Zuckerberg has understood at the end of the day there is only your life’s work and not drugs nor yachts nor Ferraris will really make things any better. Zuckerberg still has his mid-life crisis ahead of him. Perhaps then he will acquire a taste for starlets and fast cars, as the ticking clock of pleasure runs its hour out.
I remember back in Moscow a good friend from university (amusingly enough we competed for Head of Year at Trinity College where I won the election in my first and probably last exposure to democratic politics) was a devoted husband with his university sweetheart. He had nothing of which to complain: his (ex)wife is a beautiful and sporty intellectual herself, even if inevitably imbued with the tedious hardline Canadian feminist “reality” with which we grew up.
I’d never seen a more courteous and gallant husband. “What can I do for you dearest?” was the kind of phrase which just tripped off his tongue naturally.
In Moscow, my friend ran with the top politicians for years. Much later he started to hang with the big brokers, the guys you read in the paper, international junk bond stars and hostile takeover artists. One day he snapped. He started dating six foot tall blond Russian models and dropped his political responsibilities to become an international financier in a drugs and booze fueled orgy of laissez-faire capitalism. Understandably his incredible wife left him in short order.
Perhaps my friend decided to live out the Dalai Lama’s dilemma from the other side. From first year in university, he had not been living but had been following a roadmap laid down in university, enviously watching his friends cavort with the most beautiful women in the world.
Man does not live in the present or the future; he lives as if he is never going to die, and then dies having never really lived
The present of luscious red lips, yachts in the Mediterranean and careening with caviar in one hand and coke in the other from one long legged beauty to another loomed too large. A friend “took him to a very high mountain and showed him all the kingdoms of the world and their splendor. ‘All this I will give you,’ he said, “’if you will bow down and worship me.’ His moment to say yes to hedonism was there and if he passed it by it would never return. He would have remained a stalwart government functionary and diplomat, just a little bit hen-pecked, having made his way to the store windows of Babylon but remaining always outside.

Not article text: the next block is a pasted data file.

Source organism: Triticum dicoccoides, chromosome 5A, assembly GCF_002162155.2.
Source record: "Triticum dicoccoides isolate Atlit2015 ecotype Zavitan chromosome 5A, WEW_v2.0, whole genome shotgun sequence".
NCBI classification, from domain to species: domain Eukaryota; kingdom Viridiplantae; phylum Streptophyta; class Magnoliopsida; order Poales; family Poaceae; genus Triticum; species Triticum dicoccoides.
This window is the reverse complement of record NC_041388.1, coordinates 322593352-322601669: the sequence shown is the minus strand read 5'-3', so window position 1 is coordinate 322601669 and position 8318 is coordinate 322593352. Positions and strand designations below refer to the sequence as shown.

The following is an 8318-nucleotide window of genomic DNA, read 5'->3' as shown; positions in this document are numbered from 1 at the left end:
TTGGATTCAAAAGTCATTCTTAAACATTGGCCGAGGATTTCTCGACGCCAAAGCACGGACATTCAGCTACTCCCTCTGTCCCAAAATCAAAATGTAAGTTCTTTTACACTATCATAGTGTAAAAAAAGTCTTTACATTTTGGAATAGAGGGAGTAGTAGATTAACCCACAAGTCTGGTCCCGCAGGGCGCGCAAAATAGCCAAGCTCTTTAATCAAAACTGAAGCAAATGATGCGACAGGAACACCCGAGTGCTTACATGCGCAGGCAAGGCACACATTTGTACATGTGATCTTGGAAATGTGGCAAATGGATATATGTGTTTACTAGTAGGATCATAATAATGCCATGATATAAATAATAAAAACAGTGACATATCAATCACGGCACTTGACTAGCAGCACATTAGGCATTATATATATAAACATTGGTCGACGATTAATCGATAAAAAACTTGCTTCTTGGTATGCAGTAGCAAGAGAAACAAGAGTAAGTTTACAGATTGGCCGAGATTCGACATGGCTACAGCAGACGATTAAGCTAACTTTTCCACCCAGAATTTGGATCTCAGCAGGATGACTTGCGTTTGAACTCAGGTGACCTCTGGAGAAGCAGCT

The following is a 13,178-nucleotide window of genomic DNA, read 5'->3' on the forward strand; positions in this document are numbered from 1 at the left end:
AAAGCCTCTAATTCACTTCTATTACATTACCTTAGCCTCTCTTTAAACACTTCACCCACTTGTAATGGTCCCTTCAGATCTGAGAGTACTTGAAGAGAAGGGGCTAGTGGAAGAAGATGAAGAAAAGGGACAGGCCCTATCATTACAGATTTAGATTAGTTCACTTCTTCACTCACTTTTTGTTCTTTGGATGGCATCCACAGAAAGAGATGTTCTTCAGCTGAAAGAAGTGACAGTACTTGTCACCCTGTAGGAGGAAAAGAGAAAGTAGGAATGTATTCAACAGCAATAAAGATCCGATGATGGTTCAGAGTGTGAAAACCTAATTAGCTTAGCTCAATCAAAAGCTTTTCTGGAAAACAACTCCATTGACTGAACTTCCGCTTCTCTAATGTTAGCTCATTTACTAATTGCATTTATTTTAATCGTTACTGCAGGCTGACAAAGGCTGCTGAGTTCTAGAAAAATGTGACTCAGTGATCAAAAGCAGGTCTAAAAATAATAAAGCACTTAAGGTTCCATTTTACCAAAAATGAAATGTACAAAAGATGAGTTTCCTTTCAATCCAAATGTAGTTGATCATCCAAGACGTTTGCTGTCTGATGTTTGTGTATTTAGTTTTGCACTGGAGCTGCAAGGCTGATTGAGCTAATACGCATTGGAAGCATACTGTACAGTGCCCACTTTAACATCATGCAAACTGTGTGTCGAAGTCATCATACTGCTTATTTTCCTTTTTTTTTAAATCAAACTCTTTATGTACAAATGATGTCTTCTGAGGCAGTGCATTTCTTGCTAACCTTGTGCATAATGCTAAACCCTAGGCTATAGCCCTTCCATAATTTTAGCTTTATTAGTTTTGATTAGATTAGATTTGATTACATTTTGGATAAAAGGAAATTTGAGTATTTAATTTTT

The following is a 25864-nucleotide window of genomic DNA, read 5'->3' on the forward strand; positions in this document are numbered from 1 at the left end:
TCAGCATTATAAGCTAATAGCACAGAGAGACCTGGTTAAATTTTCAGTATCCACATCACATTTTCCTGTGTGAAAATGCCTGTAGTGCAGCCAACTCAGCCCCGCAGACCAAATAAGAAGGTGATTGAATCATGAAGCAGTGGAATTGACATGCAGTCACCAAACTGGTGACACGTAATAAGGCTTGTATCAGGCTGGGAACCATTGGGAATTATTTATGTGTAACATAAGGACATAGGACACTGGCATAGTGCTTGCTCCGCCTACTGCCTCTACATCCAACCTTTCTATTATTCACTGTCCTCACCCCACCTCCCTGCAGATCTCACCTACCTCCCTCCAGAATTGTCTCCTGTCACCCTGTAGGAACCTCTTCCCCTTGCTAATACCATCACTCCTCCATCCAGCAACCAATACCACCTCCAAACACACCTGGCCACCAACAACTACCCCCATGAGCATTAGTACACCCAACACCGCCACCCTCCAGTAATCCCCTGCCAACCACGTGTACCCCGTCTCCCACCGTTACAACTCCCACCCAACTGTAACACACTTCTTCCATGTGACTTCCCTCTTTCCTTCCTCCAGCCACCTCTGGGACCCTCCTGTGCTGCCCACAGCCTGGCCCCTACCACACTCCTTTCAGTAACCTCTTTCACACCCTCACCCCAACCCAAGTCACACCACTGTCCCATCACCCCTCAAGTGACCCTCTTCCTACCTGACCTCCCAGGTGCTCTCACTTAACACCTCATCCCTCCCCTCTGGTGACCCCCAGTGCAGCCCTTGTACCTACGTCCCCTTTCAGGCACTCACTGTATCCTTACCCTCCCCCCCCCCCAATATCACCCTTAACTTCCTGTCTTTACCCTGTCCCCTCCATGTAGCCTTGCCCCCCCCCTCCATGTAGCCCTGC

Was it the right choice to abandon trust and security and fidelity for those torrid adventures? In the context of just those 450 million years, the truth is the choice was irrelevant. Yet another suffered, part of the perpetrator had to die inside, our human covenant was broken.
Was the heady musk of those nubile loins worth the sacrifice? Some day, we’ll see one another again and I’ll ask him. My own answer?
Last week, Daniela, Slavo and I walked past the well maintained cemetery in Kittsee. The headstones gleamed under the afternoon sun.
“We’ll all be there very soon,” I ventured cheerily.
“What do you mean?” asked Danka. “We have many years before we arrive here. I hope.” Peculiarly death seems to alarm women far more than men. Estrogen appears to be some kind of would-be immortality hormone.
“Maybe not,” I answered. “I’ve lost close friends to car crashes. The reaper can come suddenly for all of us.”
“What’s the point of living life with that kind of mentality?” Daniela dreams of marriage, a small house, a couple of children and a small business. What her parents have.
“As long as there are enough beautiful women and the wine has been good, one can say that one has lived well. Oh and some dance and music to go with the above.The rest is just colours passing on a screen.”
“Don’t listen to him Slavo,” she sternly admonished. “What time do we put on the barbecue? With the steak, would it be better to open the Cabernet or the Frankovka?”